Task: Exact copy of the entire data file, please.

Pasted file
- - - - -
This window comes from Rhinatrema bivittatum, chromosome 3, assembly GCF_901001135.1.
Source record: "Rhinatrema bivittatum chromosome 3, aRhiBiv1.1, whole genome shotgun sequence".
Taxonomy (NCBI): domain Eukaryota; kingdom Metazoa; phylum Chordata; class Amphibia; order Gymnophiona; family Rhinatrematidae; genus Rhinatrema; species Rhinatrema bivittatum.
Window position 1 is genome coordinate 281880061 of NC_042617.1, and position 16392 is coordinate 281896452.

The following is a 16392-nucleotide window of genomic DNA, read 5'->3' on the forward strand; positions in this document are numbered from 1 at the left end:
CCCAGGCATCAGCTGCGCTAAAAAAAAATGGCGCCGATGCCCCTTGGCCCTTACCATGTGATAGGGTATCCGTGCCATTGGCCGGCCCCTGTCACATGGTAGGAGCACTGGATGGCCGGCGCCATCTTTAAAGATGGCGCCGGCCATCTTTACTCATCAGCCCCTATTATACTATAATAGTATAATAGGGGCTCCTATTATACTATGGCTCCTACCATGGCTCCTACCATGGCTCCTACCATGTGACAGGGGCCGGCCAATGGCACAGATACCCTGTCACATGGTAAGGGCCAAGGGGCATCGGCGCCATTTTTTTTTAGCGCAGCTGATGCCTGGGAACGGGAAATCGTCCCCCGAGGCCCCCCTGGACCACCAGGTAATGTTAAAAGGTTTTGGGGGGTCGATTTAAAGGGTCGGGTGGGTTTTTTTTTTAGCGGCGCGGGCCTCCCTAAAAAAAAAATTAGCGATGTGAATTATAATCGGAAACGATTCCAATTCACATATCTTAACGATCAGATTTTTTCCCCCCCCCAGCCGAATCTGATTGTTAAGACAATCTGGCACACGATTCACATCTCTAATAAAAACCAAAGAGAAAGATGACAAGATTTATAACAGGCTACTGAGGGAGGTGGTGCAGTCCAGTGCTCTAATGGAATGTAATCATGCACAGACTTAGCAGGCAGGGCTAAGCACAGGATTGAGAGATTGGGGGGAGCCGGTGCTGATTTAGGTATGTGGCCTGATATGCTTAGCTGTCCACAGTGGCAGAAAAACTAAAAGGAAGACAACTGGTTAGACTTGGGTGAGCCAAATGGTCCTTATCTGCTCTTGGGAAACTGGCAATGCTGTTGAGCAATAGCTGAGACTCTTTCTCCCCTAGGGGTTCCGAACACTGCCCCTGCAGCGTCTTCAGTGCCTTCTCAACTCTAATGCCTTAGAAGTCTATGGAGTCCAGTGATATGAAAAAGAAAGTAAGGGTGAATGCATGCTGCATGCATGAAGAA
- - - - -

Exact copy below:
This window comes from Rhinatrema bivittatum, chromosome 3, assembly GCF_901001135.1.
Source record: "Rhinatrema bivittatum chromosome 3, aRhiBiv1.1, whole genome shotgun sequence".
Taxonomy (NCBI): domain Eukaryota; kingdom Metazoa; phylum Chordata; class Amphibia; order Gymnophiona; family Rhinatrematidae; genus Rhinatrema; species Rhinatrema bivittatum.
Window position 1 is genome coordinate 281880061 of NC_042617.1, and position 16392 is coordinate 281896452.

The following is a 16392-nucleotide window of genomic DNA, read 5'->3' on the forward strand; positions in this document are numbered from 1 at the left end:
CCCAGGCATCAGCTGCGCTAAAAAAAAATGGCGCCGATGCCCCTTGGCCCTTACCATGTGATAGGGTATCCGTGCCATTGGCCGGCCCCTGTCACATGGTAGGAGCACTGGATGGCCGGCGCCATCTTTAAAGATGGCGCCGGCCATCTTTACTCATCAGCCCCTATTATACTATAATAGTATAATAGGGGCTCCTATTATACTATGGCTCCTACCATGGCTCCTACCATGGCTCCTACCATGTGACAGGGGCCGGCCAATGGCACAGATACCCTGTCACATGGTAAGGGCCAAGGGGCATCGGCGCCATTTTTTTTTAGCGCAGCTGATGCCTGGGAACGGGAAATCGTCCCCCGAGGCCCCCCTGGACCACCAGGTAATGTTAAAAGGTTTTGGGGGGTCGATTTAAAGGGTCGGGTGGGTTTTTTTTTTAGCGGCGCGGGCCTCCCTAAAAAAAAAATTAGCGATGTGAATTATAATCGGAAACGATTCCAATTCACATATCTTAACGATCAGATTTTTTCCCCCCCCCAGCCGAATCTGATTGTTAAGACAATCTGGCACACGATTCACATCTCTAATAAAAACCAAAGAGAAAGATGACAAGATTTATAACAGGCTACTGAGGGAGGTGGTGCAGTCCAGTGCTCTAATGGAATGTAATCATGCACAGACTTAGCAGGCAGGGCTAAGCACAGGATTGAGAGATTGGGGGGAGCCGGTGCTGATTTAGGTATGTGGCCTGATATGCTTAGCTGTCCACAGTGGCAGAAAAACTAAAAGGAAGACAACTGGTTAGACTTGGGTGAGCCAAATGGTCCTTATCTGCTCTTGGGAAACTGGCAATGCTGTTGAGCAATAGCTGAGACTCTTTCTCCCCTAGGGGTTCCGAACACTGCCCCTGCAGCGTCTTCAGTGCCTTCTCAACTCTAATGCCTTAGAAGTCTATGGAGTCCAGTGATATGAAAAAGAAAGTAAGGGTGAATGCATGCTGCATGCATGAAGAA